148 MONSIEUR DUMAS AND HIS BEASTS
blood. Look! there is M. Charpillon running after his hare.'
' You know that I have just put some pellets into your Pritchard? ' Charpillon called out as soon as he saw me.
' You did quite right.'
' He carried off my hare.'
' There! You see,' said Michel, ' it is impossible to cure him.'
' But when he carried away your hare, he must have had it in his mouth ? '
' Of course. Where else would he have it? '
' But how could he howl with a hare in his mouth ?'
' He put it down to howl, then he took it up again and made off.'
' There's deceit for you, gentlemen! ' exclaimed Michel.
Pritchard succeeded in bringing the hare to me, but when he reached me he had to lie down.
' I say,' said Charpillon, ' I hope I haven't hurt him more than I intended — it was a long shot.' And forgetting his hare, Charpillon knelt down to examine Pritchard's wound. It was a serious one; Pritchard had received live or six pellets about the region of his tail, and was bleeding profusely.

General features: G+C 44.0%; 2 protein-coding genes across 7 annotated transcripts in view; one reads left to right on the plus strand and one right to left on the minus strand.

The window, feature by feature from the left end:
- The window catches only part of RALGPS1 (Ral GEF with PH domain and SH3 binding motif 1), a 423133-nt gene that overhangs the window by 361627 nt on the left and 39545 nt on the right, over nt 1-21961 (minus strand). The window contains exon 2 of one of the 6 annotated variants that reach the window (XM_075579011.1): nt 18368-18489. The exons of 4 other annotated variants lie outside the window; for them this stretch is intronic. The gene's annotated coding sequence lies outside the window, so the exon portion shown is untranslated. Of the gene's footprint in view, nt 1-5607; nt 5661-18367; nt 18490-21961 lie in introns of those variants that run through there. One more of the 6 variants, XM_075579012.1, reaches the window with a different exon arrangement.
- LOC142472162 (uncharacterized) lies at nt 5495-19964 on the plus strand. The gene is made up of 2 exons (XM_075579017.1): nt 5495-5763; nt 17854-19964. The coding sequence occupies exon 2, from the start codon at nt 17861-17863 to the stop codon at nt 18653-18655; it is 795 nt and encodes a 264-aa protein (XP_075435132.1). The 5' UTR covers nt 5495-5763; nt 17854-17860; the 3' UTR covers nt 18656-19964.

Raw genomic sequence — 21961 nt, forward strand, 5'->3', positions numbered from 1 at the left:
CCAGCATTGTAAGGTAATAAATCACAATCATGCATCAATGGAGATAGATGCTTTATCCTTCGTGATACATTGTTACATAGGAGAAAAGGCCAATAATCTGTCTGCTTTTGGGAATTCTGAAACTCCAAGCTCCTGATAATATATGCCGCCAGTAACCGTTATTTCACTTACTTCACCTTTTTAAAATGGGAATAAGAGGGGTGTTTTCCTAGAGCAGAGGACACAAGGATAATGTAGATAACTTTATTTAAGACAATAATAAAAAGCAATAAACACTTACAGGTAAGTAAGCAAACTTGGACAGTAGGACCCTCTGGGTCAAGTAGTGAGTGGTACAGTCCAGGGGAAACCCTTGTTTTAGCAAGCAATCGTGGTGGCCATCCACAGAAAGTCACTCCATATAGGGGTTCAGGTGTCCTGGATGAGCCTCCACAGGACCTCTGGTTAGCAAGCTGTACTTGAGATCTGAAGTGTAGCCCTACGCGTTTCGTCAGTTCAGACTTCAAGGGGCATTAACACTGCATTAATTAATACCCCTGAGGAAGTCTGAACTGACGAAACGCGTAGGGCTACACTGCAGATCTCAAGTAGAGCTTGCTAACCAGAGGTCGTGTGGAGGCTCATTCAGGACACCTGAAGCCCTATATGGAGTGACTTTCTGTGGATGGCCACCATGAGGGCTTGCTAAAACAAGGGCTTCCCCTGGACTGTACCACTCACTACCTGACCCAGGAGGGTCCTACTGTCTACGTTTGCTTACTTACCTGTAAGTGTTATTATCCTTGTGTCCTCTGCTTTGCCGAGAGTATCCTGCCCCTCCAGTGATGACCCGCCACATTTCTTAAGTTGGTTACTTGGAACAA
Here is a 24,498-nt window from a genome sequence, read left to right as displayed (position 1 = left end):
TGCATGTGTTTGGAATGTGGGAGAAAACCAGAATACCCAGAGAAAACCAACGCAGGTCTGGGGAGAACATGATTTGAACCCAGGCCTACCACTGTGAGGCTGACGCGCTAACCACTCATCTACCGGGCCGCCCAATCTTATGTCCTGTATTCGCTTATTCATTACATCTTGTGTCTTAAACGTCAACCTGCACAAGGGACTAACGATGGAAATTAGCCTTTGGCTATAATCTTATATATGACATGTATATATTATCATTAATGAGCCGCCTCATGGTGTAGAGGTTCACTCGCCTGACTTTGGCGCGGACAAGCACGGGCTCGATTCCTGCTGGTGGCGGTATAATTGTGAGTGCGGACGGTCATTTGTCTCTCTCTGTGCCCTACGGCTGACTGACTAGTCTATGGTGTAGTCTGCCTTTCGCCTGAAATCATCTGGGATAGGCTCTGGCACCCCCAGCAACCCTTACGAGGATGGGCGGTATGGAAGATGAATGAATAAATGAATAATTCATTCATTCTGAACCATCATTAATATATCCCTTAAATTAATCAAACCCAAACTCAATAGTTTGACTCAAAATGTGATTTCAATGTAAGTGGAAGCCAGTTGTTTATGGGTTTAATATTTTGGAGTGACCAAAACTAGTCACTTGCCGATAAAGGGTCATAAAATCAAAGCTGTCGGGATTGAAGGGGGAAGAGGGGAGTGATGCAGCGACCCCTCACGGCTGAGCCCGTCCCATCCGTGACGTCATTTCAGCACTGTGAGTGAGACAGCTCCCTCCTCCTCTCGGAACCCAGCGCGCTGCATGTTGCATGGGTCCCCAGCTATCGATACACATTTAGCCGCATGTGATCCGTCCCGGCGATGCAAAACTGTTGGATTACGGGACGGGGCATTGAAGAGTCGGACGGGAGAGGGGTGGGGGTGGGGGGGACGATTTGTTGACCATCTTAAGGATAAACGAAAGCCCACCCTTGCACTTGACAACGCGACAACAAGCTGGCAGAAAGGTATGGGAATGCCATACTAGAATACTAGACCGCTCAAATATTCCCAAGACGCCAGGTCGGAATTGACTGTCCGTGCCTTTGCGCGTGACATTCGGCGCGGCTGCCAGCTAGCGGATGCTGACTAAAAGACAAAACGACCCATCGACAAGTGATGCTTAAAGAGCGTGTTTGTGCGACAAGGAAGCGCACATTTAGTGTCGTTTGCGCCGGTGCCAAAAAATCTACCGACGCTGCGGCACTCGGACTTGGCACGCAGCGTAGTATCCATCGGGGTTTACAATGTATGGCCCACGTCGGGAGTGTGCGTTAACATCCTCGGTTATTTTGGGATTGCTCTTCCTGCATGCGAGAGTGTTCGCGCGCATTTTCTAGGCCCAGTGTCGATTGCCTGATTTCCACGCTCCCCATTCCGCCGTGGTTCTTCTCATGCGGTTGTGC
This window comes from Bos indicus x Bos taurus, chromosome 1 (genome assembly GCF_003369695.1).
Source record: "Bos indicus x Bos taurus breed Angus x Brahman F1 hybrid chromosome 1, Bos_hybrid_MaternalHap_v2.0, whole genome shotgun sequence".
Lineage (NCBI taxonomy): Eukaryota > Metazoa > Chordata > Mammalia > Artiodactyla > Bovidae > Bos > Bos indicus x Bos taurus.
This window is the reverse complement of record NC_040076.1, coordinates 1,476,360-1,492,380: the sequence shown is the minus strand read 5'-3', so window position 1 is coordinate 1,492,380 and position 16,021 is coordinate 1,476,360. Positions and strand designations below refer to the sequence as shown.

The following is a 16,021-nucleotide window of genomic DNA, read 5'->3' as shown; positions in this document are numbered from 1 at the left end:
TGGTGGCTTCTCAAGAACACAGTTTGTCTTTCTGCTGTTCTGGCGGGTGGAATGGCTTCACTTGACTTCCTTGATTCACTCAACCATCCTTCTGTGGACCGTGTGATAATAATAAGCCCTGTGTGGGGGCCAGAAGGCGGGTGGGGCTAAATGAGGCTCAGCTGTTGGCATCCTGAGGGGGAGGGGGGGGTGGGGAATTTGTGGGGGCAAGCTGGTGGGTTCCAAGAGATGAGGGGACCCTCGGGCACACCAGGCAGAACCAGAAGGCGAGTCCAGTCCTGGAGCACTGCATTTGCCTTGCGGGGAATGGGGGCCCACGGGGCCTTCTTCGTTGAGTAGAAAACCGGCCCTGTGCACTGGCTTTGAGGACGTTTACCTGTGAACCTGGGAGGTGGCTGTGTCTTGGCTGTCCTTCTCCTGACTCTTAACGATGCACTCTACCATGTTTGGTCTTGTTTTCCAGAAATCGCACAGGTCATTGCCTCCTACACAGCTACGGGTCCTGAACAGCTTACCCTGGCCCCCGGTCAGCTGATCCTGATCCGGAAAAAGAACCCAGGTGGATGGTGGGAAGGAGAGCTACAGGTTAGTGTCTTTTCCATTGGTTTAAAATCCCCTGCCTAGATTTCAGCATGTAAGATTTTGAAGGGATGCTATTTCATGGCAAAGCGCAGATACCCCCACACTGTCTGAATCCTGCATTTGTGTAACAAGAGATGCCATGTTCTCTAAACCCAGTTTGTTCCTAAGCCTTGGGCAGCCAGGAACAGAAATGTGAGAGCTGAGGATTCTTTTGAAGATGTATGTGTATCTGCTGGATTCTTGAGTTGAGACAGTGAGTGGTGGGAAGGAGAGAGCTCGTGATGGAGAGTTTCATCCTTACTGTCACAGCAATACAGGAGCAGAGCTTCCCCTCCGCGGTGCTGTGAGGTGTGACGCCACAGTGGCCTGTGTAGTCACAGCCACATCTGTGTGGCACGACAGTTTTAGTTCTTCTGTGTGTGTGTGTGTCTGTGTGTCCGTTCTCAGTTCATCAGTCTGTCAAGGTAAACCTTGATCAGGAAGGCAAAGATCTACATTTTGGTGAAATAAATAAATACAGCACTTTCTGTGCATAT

' Oh, poor beast! ' cried Charpillon. ' I wouldn't have fired that shot for all the hares in creation if I had known.'
' Bah!' said Michel; ' he won't die of it.' And, in fact, Pritchard, after spending three weeks with the vet. at St.-Germains, returned to Monte Cristo perfectly cured, and with his tail in the air once more.
Soon after the disastrous event which I have just related the revolution of 1848 occurred in France, in which King Louis Philippe was dethroned and a republic